Re: Self-Archiving Refereed Research vs. Self-Publishing Unrefereed Research

From: Arthur P. Smith <apsmith_at_APS.ORG>
Date: Wed, 5 Mar 2003 16:46:50 -0500

Stevan Harnad wrote:

>>There seem to be a few cases of this in bio-medicine in recent years
The placebo-effect for one. A recent review seems to have seriously
questioned the original "placebo-effect" research.

Almost any "twin" study on heritability seems to be met with great
skepticism now since the abuses of the original researchers in the early
20th century were uncovered.

And there seem to be frequent reports of researchers only publishing
"positive" results about drugs, under the encouragement of the companies
funding their research.

Andrew Odlyzko mentions an interesting phenomenon that has arisen in
response to the flood of information, much of it of questionable quality
- the "authority site". You could think of these as another level of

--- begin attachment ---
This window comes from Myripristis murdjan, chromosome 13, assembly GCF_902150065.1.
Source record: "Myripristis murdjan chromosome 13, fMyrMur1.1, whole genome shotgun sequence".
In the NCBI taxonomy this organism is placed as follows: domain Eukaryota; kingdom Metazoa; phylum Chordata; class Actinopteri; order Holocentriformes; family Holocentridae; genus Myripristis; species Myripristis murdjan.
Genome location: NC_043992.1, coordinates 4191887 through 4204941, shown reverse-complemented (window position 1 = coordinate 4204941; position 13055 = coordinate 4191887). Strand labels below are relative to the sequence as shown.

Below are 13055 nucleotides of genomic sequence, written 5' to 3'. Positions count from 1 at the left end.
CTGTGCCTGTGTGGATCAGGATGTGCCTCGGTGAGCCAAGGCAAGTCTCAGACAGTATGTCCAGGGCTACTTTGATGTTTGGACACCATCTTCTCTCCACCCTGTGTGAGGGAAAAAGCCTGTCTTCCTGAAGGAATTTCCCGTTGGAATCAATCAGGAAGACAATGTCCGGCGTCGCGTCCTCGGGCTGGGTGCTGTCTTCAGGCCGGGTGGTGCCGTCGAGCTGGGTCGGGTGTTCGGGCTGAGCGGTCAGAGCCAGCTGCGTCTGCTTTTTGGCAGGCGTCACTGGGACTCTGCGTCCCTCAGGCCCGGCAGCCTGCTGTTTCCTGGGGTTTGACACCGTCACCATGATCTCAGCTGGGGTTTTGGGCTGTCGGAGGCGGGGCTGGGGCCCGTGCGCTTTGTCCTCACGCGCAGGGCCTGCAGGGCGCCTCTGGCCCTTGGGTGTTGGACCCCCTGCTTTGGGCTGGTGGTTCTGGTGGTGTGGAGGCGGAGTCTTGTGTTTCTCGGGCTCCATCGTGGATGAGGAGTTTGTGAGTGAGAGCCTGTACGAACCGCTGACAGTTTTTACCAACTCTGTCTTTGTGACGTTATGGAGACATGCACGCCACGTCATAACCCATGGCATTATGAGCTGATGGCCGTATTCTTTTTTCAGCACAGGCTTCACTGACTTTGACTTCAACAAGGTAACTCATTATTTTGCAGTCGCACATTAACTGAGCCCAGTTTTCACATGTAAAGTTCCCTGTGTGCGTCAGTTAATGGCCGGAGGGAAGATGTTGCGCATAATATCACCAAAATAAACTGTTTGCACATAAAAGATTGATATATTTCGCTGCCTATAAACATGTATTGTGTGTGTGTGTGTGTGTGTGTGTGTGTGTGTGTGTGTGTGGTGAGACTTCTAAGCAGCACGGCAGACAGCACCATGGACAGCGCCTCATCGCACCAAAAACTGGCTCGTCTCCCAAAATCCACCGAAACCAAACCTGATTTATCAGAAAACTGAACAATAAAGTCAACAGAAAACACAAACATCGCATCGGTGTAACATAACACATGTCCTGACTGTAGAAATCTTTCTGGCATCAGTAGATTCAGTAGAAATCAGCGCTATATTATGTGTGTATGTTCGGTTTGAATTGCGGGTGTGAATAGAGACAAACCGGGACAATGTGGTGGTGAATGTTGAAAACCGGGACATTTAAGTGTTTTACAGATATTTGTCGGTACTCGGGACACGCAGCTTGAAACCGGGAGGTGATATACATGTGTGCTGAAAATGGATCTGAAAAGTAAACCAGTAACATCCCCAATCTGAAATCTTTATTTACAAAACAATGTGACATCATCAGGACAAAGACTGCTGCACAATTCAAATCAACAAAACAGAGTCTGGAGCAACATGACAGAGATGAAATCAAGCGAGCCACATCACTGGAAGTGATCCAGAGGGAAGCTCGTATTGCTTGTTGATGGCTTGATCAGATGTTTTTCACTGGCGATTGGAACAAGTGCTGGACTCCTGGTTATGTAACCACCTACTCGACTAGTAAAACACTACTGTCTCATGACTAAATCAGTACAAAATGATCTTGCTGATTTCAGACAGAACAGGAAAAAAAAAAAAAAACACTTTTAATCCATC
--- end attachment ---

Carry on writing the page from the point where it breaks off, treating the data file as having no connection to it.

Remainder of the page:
"peer review", although they tend to be run by just a single individual
(and consequently somewhat narrowly focused - but that's not that
different from a highly specialized journal). Should we be moving to
fund this sort of thing as a replacement for peer review, or in
addition? Is there some way these should be formalized and included
within the recognized knowledge infrastructure of our fields? How do you
ensure the trust-worthiness of those responsible for these efforts (and
how exactly is that different from trusting peer review at a regular
journal?) What aspects of the current information infrastructure for
scholarly communication help, or hinder, the work of the people creating
these sites?

Received on Wed Mar 05 2003 - 21:46:50 GMT

This archive was generated by hypermail 2.3.0 : Fri Dec 10 2010 - 19:46:53 GMT